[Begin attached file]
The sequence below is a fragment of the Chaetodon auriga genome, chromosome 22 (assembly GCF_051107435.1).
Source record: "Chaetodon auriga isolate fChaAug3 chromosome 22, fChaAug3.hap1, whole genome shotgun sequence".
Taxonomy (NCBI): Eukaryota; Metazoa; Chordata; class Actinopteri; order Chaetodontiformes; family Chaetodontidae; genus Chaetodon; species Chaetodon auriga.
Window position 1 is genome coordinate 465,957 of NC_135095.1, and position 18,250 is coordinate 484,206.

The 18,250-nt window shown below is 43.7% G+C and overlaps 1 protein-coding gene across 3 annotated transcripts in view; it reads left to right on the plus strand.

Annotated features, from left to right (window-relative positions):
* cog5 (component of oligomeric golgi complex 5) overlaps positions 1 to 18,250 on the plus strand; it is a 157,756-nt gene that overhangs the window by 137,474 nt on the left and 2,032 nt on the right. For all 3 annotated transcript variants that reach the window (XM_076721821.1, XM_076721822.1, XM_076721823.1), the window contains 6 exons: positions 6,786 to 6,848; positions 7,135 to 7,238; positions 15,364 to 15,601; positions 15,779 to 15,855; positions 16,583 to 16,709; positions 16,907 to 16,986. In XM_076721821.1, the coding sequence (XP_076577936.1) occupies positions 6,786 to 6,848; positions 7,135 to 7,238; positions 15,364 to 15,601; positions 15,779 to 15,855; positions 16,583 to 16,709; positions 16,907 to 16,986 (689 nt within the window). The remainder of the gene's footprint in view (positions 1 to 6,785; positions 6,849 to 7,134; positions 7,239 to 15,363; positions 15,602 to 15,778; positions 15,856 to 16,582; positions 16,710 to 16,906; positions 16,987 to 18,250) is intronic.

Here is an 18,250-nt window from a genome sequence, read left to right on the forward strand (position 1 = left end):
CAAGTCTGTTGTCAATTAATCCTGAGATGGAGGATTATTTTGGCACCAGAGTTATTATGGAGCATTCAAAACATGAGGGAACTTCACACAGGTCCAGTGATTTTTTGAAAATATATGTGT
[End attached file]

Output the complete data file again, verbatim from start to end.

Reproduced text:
The sequence below is a fragment of the Chaetodon auriga genome, chromosome 22 (assembly GCF_051107435.1).
Source record: "Chaetodon auriga isolate fChaAug3 chromosome 22, fChaAug3.hap1, whole genome shotgun sequence".
Taxonomy (NCBI): Eukaryota; Metazoa; Chordata; class Actinopteri; order Chaetodontiformes; family Chaetodontidae; genus Chaetodon; species Chaetodon auriga.
Window position 1 is genome coordinate 465,957 of NC_135095.1, and position 18,250 is coordinate 484,206.

The 18,250-nt window shown below is 43.7% G+C and overlaps 1 protein-coding gene across 3 annotated transcripts in view; it reads left to right on the plus strand.

Annotated features, from left to right (window-relative positions):
* cog5 (component of oligomeric golgi complex 5) overlaps positions 1 to 18,250 on the plus strand; it is a 157,756-nt gene that overhangs the window by 137,474 nt on the left and 2,032 nt on the right. For all 3 annotated transcript variants that reach the window (XM_076721821.1, XM_076721822.1, XM_076721823.1), the window contains 6 exons: positions 6,786 to 6,848; positions 7,135 to 7,238; positions 15,364 to 15,601; positions 15,779 to 15,855; positions 16,583 to 16,709; positions 16,907 to 16,986. In XM_076721821.1, the coding sequence (XP_076577936.1) occupies positions 6,786 to 6,848; positions 7,135 to 7,238; positions 15,364 to 15,601; positions 15,779 to 15,855; positions 16,583 to 16,709; positions 16,907 to 16,986 (689 nt within the window). The remainder of the gene's footprint in view (positions 1 to 6,785; positions 6,849 to 7,134; positions 7,239 to 15,363; positions 15,602 to 15,778; positions 15,856 to 16,582; positions 16,710 to 16,906; positions 16,987 to 18,250) is intronic.

Here is an 18,250-nt window from a genome sequence, read left to right on the forward strand (position 1 = left end):
CAAGTCTGTTGTCAATTAATCCTGAGATGGAGGATTATTTTGGCACCAGAGTTATTATGGAGCATTCAAAACATGAGGGAACTTCACACAGGTCCAGTGATTTTTTGAAAATATATGTGT